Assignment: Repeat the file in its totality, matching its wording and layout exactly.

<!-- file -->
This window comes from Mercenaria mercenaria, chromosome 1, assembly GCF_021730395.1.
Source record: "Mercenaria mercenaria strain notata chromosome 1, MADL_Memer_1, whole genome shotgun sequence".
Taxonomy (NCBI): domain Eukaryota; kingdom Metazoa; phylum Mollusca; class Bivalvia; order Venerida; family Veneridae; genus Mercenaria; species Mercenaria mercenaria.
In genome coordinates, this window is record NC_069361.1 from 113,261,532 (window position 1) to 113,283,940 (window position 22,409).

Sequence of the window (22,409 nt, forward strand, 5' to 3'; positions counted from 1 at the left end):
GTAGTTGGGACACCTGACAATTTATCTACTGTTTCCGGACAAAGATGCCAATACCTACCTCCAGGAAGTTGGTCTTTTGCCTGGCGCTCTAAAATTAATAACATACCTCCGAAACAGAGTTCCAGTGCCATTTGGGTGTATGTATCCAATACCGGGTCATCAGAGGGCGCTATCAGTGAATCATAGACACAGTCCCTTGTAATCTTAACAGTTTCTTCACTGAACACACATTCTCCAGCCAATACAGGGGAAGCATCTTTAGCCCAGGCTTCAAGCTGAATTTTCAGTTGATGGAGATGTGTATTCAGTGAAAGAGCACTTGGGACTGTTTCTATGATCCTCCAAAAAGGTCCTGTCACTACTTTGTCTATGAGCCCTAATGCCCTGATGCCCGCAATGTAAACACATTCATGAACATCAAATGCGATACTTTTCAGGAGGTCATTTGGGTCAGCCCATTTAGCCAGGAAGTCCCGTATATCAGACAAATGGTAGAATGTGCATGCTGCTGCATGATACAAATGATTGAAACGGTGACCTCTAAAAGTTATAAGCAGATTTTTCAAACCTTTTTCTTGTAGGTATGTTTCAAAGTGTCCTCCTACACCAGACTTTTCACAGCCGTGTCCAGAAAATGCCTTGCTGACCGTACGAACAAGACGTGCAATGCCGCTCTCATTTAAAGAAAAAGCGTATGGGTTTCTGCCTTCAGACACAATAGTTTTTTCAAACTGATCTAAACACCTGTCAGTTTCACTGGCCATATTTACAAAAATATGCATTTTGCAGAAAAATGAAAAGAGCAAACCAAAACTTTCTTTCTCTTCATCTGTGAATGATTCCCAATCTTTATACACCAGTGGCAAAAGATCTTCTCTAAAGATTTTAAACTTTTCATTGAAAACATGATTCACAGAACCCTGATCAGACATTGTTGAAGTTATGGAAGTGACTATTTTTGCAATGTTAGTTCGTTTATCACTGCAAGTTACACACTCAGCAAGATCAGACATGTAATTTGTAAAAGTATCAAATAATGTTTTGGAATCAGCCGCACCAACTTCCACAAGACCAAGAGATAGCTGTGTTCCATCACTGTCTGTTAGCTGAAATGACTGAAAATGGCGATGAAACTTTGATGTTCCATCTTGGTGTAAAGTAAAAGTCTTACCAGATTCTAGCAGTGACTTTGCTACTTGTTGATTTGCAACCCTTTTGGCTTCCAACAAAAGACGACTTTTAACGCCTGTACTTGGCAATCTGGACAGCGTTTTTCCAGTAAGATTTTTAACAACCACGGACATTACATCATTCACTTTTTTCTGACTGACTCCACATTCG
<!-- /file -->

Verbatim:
This window comes from Mercenaria mercenaria, chromosome 1, assembly GCF_021730395.1.
Source record: "Mercenaria mercenaria strain notata chromosome 1, MADL_Memer_1, whole genome shotgun sequence".
Taxonomy (NCBI): domain Eukaryota; kingdom Metazoa; phylum Mollusca; class Bivalvia; order Venerida; family Veneridae; genus Mercenaria; species Mercenaria mercenaria.
In genome coordinates, this window is record NC_069361.1 from 113,261,532 (window position 1) to 113,283,940 (window position 22,409).

Sequence of the window (22,409 nt, forward strand, 5' to 3'; positions counted from 1 at the left end):
GTAGTTGGGACACCTGACAATTTATCTACTGTTTCCGGACAAAGATGCCAATACCTACCTCCAGGAAGTTGGTCTTTTGCCTGGCGCTCTAAAATTAATAACATACCTCCGAAACAGAGTTCCAGTGCCATTTGGGTGTATGTATCCAATACCGGGTCATCAGAGGGCGCTATCAGTGAATCATAGACACAGTCCCTTGTAATCTTAACAGTTTCTTCACTGAACACACATTCTCCAGCCAATACAGGGGAAGCATCTTTAGCCCAGGCTTCAAGCTGAATTTTCAGTTGATGGAGATGTGTATTCAGTGAAAGAGCACTTGGGACTGTTTCTATGATCCTCCAAAAAGGTCCTGTCACTACTTTGTCTATGAGCCCTAATGCCCTGATGCCCGCAATGTAAACACATTCATGAACATCAAATGCGATACTTTTCAGGAGGTCATTTGGGTCAGCCCATTTAGCCAGGAAGTCCCGTATATCAGACAAATGGTAGAATGTGCATGCTGCTGCATGATACAAATGATTGAAACGGTGACCTCTAAAAGTTATAAGCAGATTTTTCAAACCTTTTTCTTGTAGGTATGTTTCAAAGTGTCCTCCTACACCAGACTTTTCACAGCCGTGTCCAGAAAATGCCTTGCTGACCGTACGAACAAGACGTGCAATGCCGCTCTCATTTAAAGAAAAAGCGTATGGGTTTCTGCCTTCAGACACAATAGTTTTTTCAAACTGATCTAAACACCTGTCAGTTTCACTGGCCATATTTACAAAAATATGCATTTTGCAGAAAAATGAAAAGAGCAAACCAAAACTTTCTTTCTCTTCATCTGTGAATGATTCCCAATCTTTATACACCAGTGGCAAAAGATCTTCTCTAAAGATTTTAAACTTTTCATTGAAAACATGATTCACAGAACCCTGATCAGACATTGTTGAAGTTATGGAAGTGACTATTTTTGCAATGTTAGTTCGTTTATCACTGCAAGTTACACACTCAGCAAGATCAGACATGTAATTTGTAAAAGTATCAAATAATGTTTTGGAATCAGCCGCACCAACTTCCACAAGACCAAGAGATAGCTGTGTTCCATCACTGTCTGTTAGCTGAAATGACTGAAAATGGCGATGAAACTTTGATGTTCCATCTTGGTGTAAAGTAAAAGTCTTACCAGATTCTAGCAGTGACTTTGCTACTTGTTGATTTGCAACCCTTTTGGCTTCCAACAAAAGACGACTTTTAACGCCTGTACTTGGCAATCTGGACAGCGTTTTTCCAGTAAGATTTTTAACAACCACGGACATTACATCATTCACTTTTTTCTGACTGACTCCACATTCG